More Perfect Objects

Lets say I have a crummy sword. I want to make it a better sword. (Okay, “Let’s say I have a crummy sword…”)

Now, I happen to remember that this falls into the realm of Creo. Turning to page 77 of the core rule book I read, “A magus can also use Creo to make something a better example of its kind, even if it isn’t actually injured or damaged.” Excellent. Clearly, I just need to creo the sword and it will be better.

Of course, as I turn to the Creo Terram guidelines, there is nothing there to cover what I want to do.

But don’t despair! Because I am told that there are guidelines for this sort of thing in The Mysteries. Thus I turn to page 96 of The Mysteries and read “New Spell Guidelines.” Hurrah, there it is… as a rego guideline with a creo requisite.

Now, I understand the logic. Craftwork falls under rego, and reshaping something to improve it would therefore require rego. But improving it requires creo.

Still… should it really require rego? I mean, if you just want to turn something that exists into something better, even if it is a complex form?

Any thoughts?

Simply use the Creo guidelines that already exist for Corpus and Animal and apply them to Terram.
Starting at Level 35 (base effect) you can add +01 to a characteristic
(and so on)
Edge of the Razor (page 154) is a Muto effect and not permanent.

If someone develops the spells and has the Vis for the rituals ,
i see no reason why you cannot add from +01 to +05
to any of the listed characteristics for weapons on page 176.
(Initiative , Attack , Defense , Damage)
These will be permanent , natural changes and not able to be dispelled.

At that point it would be easier to just create the perfect object from scratch.

I did a spell once that basically creates a platonic ideal of a weapon at the cost of increasing the magnitude of the spell. The advantage of a weapon like this is that you can easily make up for mediocre swordsmanship. The problem with enchanted weapons is that anything with magic resistance can potentially resist the weapon, and if the weapon is created through magic or altered by magic, it too can be resisted. The answer is to make it as a Ritual which with its Momentary duration means it won't be resisted.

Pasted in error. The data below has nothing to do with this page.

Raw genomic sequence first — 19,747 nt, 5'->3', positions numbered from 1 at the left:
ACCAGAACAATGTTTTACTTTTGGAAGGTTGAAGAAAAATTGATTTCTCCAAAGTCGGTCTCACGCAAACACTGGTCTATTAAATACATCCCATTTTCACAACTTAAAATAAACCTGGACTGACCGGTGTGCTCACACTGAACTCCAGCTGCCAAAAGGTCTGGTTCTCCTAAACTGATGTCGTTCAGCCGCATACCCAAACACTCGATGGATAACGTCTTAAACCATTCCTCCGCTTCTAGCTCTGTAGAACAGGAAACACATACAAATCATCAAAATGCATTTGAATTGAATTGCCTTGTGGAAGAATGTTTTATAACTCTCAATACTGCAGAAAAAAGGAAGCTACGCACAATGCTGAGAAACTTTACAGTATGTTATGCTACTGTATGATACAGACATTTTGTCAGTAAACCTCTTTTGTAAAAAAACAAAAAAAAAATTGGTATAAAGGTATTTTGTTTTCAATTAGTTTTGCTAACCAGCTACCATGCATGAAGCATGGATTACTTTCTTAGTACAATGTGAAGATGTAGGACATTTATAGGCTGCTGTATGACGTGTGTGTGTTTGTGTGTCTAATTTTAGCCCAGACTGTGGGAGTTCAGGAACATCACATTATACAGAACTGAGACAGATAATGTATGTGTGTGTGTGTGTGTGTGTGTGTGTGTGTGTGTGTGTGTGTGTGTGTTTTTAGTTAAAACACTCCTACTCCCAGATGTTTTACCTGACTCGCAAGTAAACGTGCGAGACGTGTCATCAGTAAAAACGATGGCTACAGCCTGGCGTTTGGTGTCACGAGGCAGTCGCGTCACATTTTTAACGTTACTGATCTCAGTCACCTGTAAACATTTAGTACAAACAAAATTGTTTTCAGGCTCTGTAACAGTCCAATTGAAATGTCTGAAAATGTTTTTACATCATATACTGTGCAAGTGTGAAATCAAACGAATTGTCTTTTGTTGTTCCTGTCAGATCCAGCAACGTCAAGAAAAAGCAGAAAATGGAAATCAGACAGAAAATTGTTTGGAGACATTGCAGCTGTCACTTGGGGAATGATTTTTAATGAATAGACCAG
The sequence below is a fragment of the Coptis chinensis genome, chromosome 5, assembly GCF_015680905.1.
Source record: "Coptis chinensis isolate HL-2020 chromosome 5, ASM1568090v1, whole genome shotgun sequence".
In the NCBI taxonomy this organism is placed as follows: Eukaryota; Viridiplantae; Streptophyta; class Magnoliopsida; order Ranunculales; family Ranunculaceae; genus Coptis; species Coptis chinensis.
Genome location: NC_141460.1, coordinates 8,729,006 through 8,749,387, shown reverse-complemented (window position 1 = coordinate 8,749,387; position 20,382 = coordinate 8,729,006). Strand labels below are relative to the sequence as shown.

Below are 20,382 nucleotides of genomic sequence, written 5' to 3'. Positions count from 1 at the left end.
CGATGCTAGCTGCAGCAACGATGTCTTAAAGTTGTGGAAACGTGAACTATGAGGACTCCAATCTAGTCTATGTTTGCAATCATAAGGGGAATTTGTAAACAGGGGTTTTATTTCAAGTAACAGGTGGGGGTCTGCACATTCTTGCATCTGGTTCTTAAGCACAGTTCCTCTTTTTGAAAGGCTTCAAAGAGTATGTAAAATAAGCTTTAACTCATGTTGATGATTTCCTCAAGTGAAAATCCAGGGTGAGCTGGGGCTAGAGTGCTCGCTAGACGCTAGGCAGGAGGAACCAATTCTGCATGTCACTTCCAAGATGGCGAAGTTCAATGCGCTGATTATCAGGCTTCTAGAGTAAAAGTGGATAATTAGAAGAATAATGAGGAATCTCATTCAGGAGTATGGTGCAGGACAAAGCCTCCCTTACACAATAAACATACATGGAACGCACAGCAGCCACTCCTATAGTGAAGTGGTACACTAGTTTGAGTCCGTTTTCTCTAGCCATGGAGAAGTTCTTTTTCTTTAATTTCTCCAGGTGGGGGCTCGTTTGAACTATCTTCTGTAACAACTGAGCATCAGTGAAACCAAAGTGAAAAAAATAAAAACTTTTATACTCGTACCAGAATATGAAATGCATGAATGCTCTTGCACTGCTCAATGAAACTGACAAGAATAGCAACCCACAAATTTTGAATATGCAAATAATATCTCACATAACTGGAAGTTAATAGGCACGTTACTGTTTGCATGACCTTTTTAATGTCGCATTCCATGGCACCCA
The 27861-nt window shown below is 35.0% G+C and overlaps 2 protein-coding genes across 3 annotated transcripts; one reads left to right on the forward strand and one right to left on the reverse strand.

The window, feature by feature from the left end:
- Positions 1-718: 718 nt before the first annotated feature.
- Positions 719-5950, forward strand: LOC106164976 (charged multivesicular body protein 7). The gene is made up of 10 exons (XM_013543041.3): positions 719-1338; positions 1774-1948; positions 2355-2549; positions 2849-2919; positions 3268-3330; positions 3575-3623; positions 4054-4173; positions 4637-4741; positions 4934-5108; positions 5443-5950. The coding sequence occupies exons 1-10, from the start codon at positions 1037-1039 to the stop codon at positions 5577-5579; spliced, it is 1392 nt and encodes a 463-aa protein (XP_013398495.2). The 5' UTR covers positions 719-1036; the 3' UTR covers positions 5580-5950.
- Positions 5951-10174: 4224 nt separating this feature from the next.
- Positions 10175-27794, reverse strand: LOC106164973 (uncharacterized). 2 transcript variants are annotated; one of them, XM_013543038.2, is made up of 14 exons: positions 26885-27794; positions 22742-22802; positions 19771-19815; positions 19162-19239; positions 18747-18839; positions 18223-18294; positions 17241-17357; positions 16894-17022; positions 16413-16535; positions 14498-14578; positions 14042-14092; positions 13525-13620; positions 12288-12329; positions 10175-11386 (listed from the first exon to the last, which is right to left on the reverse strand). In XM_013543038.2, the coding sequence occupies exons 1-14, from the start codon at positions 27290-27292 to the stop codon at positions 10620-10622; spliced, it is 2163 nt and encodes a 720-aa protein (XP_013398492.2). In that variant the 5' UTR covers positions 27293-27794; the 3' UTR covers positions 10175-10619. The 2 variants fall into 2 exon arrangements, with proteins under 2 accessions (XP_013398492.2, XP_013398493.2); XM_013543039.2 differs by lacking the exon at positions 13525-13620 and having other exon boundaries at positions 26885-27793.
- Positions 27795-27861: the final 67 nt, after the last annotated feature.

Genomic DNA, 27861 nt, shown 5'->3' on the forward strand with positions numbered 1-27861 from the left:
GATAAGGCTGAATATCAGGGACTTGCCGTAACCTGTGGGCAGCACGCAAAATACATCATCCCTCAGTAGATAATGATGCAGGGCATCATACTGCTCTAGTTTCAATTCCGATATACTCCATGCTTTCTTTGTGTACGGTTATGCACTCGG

The base would be a CrTe level 20 T, M, I (all rituals start at 20). From there add a Magnitude if it's a Great Weapon. After that simply add a Magnitude for extra bonuses, each +1 to one of the weapon's stats costs a magnitude, with a maximum of doubling a base weapon's stats. So for quite an expenditure of vis you can create a sword that is literally twice as good as a regular sword (or maybe just is twice as accurate), which can be helpful against creatures that are really combat powerful (which also mean they'll likely have a Might score).

You could also make this not as a Ritual, the problem then is that it would need to Penetrate if used against a creature that is magic resistant, and it would have a duration.

Which was probably the design intent to prevent lots of DnD type weapon enhancing spells.

Consider for a moment what you will do to improve weapon. For a sword you might make the edge sharper, causing it to do more damage, and improve the balance. Since there allready exists a spell to make a blade supernaturally sharp - which is better than you can ordinarily do, any ordinary sharpening would give a lower bonus. As for the balance, well, you might get a slight bonus to attack an defense, but I would imagine the standard weapon stats to be for well made weapons, and there is little stats-vise to be improved from those...
And after that, there doesn't seem to be much you could do to improve a weapon...

It occurs to me that characteristic increase to people or animals is not as easily removed as a weapon from someones hand.
The base guidelines for stat increase to weapons could be made lower for this reason.
This is House Rule area , and something i am usually loathe to do if a simpler solution exists.
Only problem with making more perfect objects , is applying it to non-weapons.
What is the base effect if you want a more perfect wheel or butter churn?

Before you can figure out that, you need to figure out what you define as a perfect wheel. In what way does this differ from a more "common" wheel?
Remember that a Creo spell allways makes perfect versjons of everything, and it should be similar to what can be made by a really good craftsman.